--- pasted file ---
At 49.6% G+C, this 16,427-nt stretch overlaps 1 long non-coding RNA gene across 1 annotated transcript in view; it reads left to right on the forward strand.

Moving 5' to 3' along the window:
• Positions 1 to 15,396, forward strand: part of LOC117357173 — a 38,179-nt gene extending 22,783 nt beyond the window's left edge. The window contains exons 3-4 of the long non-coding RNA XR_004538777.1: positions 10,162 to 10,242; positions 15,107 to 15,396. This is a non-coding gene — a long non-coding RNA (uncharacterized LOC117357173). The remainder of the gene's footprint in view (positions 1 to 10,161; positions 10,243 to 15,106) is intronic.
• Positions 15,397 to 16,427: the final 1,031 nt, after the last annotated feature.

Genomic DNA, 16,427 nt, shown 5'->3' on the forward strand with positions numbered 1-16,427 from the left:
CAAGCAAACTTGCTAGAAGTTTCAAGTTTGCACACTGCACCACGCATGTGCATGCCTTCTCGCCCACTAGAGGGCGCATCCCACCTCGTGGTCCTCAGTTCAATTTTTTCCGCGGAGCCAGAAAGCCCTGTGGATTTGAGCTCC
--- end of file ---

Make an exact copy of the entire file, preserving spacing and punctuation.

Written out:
At 49.6% G+C, this 16,427-nt stretch overlaps 1 long non-coding RNA gene across 1 annotated transcript in view; it reads left to right on the forward strand.

Moving 5' to 3' along the window:
• Positions 1 to 15,396, forward strand: part of LOC117357173 — a 38,179-nt gene extending 22,783 nt beyond the window's left edge. The window contains exons 3-4 of the long non-coding RNA XR_004538777.1: positions 10,162 to 10,242; positions 15,107 to 15,396. This is a non-coding gene — a long non-coding RNA (uncharacterized LOC117357173). The remainder of the gene's footprint in view (positions 1 to 10,161; positions 10,243 to 15,106) is intronic.
• Positions 15,397 to 16,427: the final 1,031 nt, after the last annotated feature.

Genomic DNA, 16,427 nt, shown 5'->3' on the forward strand with positions numbered 1-16,427 from the left:
CAAGCAAACTTGCTAGAAGTTTCAAGTTTGCACACTGCACCACGCATGTGCATGCCTTCTCGCCCACTAGAGGGCGCATCCCACCTCGTGGTCCTCAGTTCAATTTTTTCCGCGGAGCCAGAAAGCCCTGTGGATTTGAGCTCC